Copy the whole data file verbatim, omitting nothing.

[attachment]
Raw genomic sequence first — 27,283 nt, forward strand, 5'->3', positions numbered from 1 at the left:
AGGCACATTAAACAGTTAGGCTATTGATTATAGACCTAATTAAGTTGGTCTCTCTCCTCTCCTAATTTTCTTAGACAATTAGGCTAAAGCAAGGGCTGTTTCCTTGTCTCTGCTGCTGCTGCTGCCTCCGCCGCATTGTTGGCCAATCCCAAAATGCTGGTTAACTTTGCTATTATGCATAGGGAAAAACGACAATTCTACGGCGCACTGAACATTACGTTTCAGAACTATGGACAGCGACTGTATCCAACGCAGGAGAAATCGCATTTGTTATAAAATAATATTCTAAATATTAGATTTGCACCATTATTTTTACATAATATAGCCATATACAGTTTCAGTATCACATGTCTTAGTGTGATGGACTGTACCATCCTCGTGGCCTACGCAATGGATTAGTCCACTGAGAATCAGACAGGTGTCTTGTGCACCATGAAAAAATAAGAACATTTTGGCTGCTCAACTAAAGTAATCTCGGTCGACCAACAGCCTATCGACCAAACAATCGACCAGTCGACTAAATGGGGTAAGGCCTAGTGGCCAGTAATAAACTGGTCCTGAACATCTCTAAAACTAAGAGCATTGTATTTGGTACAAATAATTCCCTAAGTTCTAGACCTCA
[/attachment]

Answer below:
Raw genomic sequence first — 27,283 nt, forward strand, 5'->3', positions numbered from 1 at the left:
AGGCACATTAAACAGTTAGGCTATTGATTATAGACCTAATTAAGTTGGTCTCTCTCCTCTCCTAATTTTCTTAGACAATTAGGCTAAAGCAAGGGCTGTTTCCTTGTCTCTGCTGCTGCTGCTGCCTCCGCCGCATTGTTGGCCAATCCCAAAATGCTGGTTAACTTTGCTATTATGCATAGGGAAAAACGACAATTCTACGGCGCACTGAACATTACGTTTCAGAACTATGGACAGCGACTGTATCCAACGCAGGAGAAATCGCATTTGTTATAAAATAATATTCTAAATATTAGATTTGCACCATTATTTTTACATAATATAGCCATATACAGTTTCAGTATCACATGTCTTAGTGTGATGGACTGTACCATCCTCGTGGCCTACGCAATGGATTAGTCCACTGAGAATCAGACAGGTGTCTTGTGCACCATGAAAAAATAAGAACATTTTGGCTGCTCAACTAAAGTAATCTCGGTCGACCAACAGCCTATCGACCAAACAATCGACCAGTCGACTAAATGGGGTAAGGCCTAGTGGCCAGTAATAAACTGGTCCTGAACATCTCTAAAACTAAGAGCATTGTATTTGGTACAAATAATTCCCTAAGTTCTAGACCTCA